Foreword Reviews


An Expose of Insipid, Insufferable, Ineffective Advertising

Badvertising is a marketing industry insider’s crabby compendium of the pitfalls that stymie advertising campaigns. In these essays, “Agents of Stupidity” are not inept spies, but trends that caused terrible ads. Drawing on his decades as a copywriter and executive, Jim Morris uses pithy maxims to begin each chapter.

Ad agencies do a lot of informed guesswork when it comes to selling their clients’ products and services—work that Morris calls “persuasive speculation.” Much of the challenge of making memorable ads comes down to trying to prove persuasiveness, he asserts. His chapters cover methods like metrics, neuromarketing, and segmented marketing to show that none are fail-proof. And there are other downfalls that make most ads bad ones, too. Committees, focus groups, and lawyers are about mitigating risk, and are therefore anti-creative; and too many clients stick with unoriginal concepts, or settle for “good enough.”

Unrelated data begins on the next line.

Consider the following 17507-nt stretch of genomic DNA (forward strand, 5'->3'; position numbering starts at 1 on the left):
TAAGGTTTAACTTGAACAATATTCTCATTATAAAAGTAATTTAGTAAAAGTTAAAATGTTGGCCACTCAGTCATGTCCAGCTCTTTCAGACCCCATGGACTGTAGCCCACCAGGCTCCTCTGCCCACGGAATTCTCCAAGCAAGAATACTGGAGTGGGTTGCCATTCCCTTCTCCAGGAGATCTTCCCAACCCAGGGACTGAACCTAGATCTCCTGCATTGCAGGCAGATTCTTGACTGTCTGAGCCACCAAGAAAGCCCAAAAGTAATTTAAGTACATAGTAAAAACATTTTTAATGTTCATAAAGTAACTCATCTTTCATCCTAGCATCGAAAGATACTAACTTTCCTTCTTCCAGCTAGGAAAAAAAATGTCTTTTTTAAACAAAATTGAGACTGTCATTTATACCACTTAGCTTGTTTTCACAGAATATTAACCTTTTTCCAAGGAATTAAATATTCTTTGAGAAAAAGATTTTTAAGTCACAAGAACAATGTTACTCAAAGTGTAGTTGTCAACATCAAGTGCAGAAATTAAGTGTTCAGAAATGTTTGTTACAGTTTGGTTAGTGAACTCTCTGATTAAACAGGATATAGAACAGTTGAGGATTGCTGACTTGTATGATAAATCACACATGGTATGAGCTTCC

Morris’s insights draw on his years working in agencies and freelancing. They account for the fact that email sped demand for creative turnaround; Morris says that, now, slimmed-down and design-oriented agencies just don’t prioritize copy writing, or give creatives enough time.

This chatty work involves some repeating devices, but any smugness detected in its pages proves to be an act. Plentiful research is incorporated, both from within, and from outside of, the advertising sphere, including about how the brain functions. Despite the book’s exaggerated, salty tone, and its topical focus on what’s negative, Morris shows how ads contribute to culture, and proclaims a desire to see better ones.

Badvertising‘s insider’s look at the advertising business calls for more creativity and discusses the many obstacles that get in the way of making great ads.

Reviewed by Meredith Grahl Counts

Disclosure: This article is not an endorsement, but a review. The publisher of this book provided free copies of the book to have their book reviewed by a professional reviewer. No fee was paid by the publisher for this review. Foreword Reviews only recommends books that we love. Foreword Magazine, Inc. is disclosing this in accordance with the Federal Trade Commission’s 16 CFR, Part 255.

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